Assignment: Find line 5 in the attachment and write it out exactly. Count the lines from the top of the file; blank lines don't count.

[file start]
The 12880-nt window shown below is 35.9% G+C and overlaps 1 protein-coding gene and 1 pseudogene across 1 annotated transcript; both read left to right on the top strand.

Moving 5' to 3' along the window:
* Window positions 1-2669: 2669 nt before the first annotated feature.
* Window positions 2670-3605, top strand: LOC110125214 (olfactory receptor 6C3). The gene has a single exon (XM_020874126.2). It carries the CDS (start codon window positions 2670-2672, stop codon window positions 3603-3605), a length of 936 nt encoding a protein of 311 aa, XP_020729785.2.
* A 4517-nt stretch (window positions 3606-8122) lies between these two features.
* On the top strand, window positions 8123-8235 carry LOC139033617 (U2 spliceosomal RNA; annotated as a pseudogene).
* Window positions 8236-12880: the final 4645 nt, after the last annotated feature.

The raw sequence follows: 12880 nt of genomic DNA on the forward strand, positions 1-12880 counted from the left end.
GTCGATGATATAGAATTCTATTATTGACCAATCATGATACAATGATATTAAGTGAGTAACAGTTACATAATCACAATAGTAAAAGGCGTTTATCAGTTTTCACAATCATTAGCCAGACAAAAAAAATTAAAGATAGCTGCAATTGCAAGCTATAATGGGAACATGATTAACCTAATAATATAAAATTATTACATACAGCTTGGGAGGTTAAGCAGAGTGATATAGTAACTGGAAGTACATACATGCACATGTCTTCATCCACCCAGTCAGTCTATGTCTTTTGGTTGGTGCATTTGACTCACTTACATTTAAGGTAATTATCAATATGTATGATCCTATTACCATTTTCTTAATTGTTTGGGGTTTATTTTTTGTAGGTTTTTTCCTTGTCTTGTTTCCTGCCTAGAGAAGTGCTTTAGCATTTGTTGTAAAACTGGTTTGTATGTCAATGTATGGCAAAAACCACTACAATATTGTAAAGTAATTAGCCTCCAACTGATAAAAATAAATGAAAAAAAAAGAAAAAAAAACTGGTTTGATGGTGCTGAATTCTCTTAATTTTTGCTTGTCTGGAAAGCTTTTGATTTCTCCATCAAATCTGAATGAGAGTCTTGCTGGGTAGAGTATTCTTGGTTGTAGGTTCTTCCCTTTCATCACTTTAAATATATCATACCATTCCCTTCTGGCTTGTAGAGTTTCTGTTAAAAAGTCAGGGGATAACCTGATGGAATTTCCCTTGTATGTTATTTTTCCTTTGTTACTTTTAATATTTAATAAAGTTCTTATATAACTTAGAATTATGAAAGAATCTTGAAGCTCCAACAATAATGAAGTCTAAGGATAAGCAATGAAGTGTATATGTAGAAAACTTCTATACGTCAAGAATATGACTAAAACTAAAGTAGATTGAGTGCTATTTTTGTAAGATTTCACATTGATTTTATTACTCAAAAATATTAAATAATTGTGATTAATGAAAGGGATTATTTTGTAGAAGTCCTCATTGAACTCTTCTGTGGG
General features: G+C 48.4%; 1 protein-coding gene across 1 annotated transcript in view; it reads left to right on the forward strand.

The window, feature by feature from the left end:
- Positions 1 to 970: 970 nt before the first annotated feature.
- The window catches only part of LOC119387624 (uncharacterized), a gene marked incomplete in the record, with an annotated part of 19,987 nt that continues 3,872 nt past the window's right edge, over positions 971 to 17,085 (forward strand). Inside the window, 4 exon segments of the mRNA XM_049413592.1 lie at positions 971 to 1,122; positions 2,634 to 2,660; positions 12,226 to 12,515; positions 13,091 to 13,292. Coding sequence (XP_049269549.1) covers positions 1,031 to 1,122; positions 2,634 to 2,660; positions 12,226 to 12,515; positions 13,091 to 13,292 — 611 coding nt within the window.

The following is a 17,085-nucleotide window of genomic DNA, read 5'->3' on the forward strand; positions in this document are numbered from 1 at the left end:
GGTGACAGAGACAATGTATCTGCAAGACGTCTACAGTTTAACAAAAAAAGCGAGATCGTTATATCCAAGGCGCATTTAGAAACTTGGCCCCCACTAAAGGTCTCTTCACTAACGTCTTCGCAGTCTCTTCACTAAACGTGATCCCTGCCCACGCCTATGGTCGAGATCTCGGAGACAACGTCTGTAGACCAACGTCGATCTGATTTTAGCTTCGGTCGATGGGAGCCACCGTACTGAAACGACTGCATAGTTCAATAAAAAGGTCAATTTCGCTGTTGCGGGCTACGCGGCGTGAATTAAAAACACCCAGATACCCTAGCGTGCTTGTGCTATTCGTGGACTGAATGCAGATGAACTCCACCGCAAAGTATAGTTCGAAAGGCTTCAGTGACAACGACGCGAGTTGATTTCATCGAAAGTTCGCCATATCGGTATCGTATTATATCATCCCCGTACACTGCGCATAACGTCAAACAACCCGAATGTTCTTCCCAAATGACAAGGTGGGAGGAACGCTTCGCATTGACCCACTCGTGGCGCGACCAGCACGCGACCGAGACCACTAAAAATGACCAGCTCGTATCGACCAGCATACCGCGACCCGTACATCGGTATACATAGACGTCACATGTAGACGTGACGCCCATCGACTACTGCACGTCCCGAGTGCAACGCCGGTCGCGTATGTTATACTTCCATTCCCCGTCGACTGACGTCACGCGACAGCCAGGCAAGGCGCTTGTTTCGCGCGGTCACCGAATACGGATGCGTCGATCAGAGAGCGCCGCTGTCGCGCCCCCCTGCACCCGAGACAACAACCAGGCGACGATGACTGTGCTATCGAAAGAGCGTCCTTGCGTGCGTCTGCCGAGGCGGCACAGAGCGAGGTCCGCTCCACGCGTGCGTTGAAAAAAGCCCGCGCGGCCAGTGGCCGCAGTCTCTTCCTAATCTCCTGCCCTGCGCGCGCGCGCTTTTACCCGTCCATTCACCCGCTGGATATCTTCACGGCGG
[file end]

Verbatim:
* A 4517-nt stretch (window positions 3606-8122) lies between these two features.